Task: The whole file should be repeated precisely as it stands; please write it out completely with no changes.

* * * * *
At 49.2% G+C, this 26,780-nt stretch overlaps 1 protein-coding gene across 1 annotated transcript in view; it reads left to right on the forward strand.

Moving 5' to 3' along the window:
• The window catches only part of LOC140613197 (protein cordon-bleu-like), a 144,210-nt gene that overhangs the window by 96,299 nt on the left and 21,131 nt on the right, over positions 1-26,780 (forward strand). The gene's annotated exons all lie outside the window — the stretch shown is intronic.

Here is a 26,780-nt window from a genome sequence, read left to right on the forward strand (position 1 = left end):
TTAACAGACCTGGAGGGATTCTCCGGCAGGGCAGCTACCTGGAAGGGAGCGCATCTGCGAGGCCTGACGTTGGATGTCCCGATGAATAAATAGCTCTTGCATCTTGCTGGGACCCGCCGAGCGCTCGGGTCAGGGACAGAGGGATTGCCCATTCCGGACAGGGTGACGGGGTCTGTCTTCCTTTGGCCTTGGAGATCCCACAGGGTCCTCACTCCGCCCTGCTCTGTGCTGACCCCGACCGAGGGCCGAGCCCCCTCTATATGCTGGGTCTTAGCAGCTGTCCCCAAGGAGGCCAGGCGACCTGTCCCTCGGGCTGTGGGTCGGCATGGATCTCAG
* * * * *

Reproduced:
At 49.2% G+C, this 26,780-nt stretch overlaps 1 protein-coding gene across 1 annotated transcript in view; it reads left to right on the forward strand.

Moving 5' to 3' along the window:
• The window catches only part of LOC140613197 (protein cordon-bleu-like), a 144,210-nt gene that overhangs the window by 96,299 nt on the left and 21,131 nt on the right, over positions 1-26,780 (forward strand). The gene's annotated exons all lie outside the window — the stretch shown is intronic.

Here is a 26,780-nt window from a genome sequence, read left to right on the forward strand (position 1 = left end):
TTAACAGACCTGGAGGGATTCTCCGGCAGGGCAGCTACCTGGAAGGGAGCGCATCTGCGAGGCCTGACGTTGGATGTCCCGATGAATAAATAGCTCTTGCATCTTGCTGGGACCCGCCGAGCGCTCGGGTCAGGGACAGAGGGATTGCCCATTCCGGACAGGGTGACGGGGTCTGTCTTCCTTTGGCCTTGGAGATCCCACAGGGTCCTCACTCCGCCCTGCTCTGTGCTGACCCCGACCGAGGGCCGAGCCCCCTCTATATGCTGGGTCTTAGCAGCTGTCCCCAAGGAGGCCAGGCGACCTGTCCCTCGGGCTGTGGGTCGGCATGGATCTCAG